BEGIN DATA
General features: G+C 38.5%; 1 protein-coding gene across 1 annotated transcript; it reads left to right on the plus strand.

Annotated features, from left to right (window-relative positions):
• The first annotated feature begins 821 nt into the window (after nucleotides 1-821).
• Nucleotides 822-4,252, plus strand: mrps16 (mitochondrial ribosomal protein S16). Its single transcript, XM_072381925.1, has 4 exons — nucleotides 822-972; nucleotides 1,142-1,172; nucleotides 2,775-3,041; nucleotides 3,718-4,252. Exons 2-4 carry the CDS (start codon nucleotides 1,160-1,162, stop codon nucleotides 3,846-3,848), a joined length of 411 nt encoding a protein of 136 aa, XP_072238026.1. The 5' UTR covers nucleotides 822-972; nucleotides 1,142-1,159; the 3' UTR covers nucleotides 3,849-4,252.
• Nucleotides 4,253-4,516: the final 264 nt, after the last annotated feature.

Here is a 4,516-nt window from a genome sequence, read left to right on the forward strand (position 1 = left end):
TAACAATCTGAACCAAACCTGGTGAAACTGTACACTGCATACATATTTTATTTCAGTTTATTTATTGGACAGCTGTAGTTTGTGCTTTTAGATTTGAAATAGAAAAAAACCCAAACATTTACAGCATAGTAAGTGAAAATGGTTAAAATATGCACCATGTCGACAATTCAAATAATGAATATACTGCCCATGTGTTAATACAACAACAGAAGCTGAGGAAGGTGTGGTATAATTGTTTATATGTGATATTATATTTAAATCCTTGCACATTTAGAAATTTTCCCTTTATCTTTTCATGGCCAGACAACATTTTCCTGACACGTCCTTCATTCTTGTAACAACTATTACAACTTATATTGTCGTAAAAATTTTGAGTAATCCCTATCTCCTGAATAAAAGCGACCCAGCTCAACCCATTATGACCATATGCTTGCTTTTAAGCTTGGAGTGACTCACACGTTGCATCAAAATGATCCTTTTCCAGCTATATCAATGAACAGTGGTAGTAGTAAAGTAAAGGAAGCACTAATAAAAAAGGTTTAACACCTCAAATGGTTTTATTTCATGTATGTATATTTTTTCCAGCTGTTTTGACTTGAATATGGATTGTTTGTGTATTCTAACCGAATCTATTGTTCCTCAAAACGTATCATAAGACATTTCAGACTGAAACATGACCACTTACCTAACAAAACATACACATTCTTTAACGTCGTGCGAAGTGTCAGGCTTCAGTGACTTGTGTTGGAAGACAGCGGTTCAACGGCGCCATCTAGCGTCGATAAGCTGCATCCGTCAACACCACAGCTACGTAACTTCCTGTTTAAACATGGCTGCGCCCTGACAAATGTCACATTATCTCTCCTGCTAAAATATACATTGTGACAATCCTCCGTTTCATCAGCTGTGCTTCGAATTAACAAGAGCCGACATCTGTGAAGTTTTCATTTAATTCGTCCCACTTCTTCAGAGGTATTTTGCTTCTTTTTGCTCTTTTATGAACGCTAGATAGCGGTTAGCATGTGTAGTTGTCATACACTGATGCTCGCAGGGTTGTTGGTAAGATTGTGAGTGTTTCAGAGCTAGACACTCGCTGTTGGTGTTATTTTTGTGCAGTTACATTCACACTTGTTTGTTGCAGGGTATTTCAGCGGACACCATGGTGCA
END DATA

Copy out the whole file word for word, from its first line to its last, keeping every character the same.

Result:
General features: G+C 38.5%; 1 protein-coding gene across 1 annotated transcript; it reads left to right on the plus strand.

Annotated features, from left to right (window-relative positions):
• The first annotated feature begins 821 nt into the window (after nucleotides 1-821).
• Nucleotides 822-4,252, plus strand: mrps16 (mitochondrial ribosomal protein S16). Its single transcript, XM_072381925.1, has 4 exons — nucleotides 822-972; nucleotides 1,142-1,172; nucleotides 2,775-3,041; nucleotides 3,718-4,252. Exons 2-4 carry the CDS (start codon nucleotides 1,160-1,162, stop codon nucleotides 3,846-3,848), a joined length of 411 nt encoding a protein of 136 aa, XP_072238026.1. The 5' UTR covers nucleotides 822-972; nucleotides 1,142-1,159; the 3' UTR covers nucleotides 3,849-4,252.
• Nucleotides 4,253-4,516: the final 264 nt, after the last annotated feature.

Here is a 4,516-nt window from a genome sequence, read left to right on the forward strand (position 1 = left end):
TAACAATCTGAACCAAACCTGGTGAAACTGTACACTGCATACATATTTTATTTCAGTTTATTTATTGGACAGCTGTAGTTTGTGCTTTTAGATTTGAAATAGAAAAAAACCCAAACATTTACAGCATAGTAAGTGAAAATGGTTAAAATATGCACCATGTCGACAATTCAAATAATGAATATACTGCCCATGTGTTAATACAACAACAGAAGCTGAGGAAGGTGTGGTATAATTGTTTATATGTGATATTATATTTAAATCCTTGCACATTTAGAAATTTTCCCTTTATCTTTTCATGGCCAGACAACATTTTCCTGACACGTCCTTCATTCTTGTAACAACTATTACAACTTATATTGTCGTAAAAATTTTGAGTAATCCCTATCTCCTGAATAAAAGCGACCCAGCTCAACCCATTATGACCATATGCTTGCTTTTAAGCTTGGAGTGACTCACACGTTGCATCAAAATGATCCTTTTCCAGCTATATCAATGAACAGTGGTAGTAGTAAAGTAAAGGAAGCACTAATAAAAAAGGTTTAACACCTCAAATGGTTTTATTTCATGTATGTATATTTTTTCCAGCTGTTTTGACTTGAATATGGATTGTTTGTGTATTCTAACCGAATCTATTGTTCCTCAAAACGTATCATAAGACATTTCAGACTGAAACATGACCACTTACCTAACAAAACATACACATTCTTTAACGTCGTGCGAAGTGTCAGGCTTCAGTGACTTGTGTTGGAAGACAGCGGTTCAACGGCGCCATCTAGCGTCGATAAGCTGCATCCGTCAACACCACAGCTACGTAACTTCCTGTTTAAACATGGCTGCGCCCTGACAAATGTCACATTATCTCTCCTGCTAAAATATACATTGTGACAATCCTCCGTTTCATCAGCTGTGCTTCGAATTAACAAGAGCCGACATCTGTGAAGTTTTCATTTAATTCGTCCCACTTCTTCAGAGGTATTTTGCTTCTTTTTGCTCTTTTATGAACGCTAGATAGCGGTTAGCATGTGTAGTTGTCATACACTGATGCTCGCAGGGTTGTTGGTAAGATTGTGAGTGTTTCAGAGCTAGACACTCGCTGTTGGTGTTATTTTTGTGCAGTTACATTCACACTTGTTTGTTGCAGGGTATTTCAGCGGACACCATGGTGCA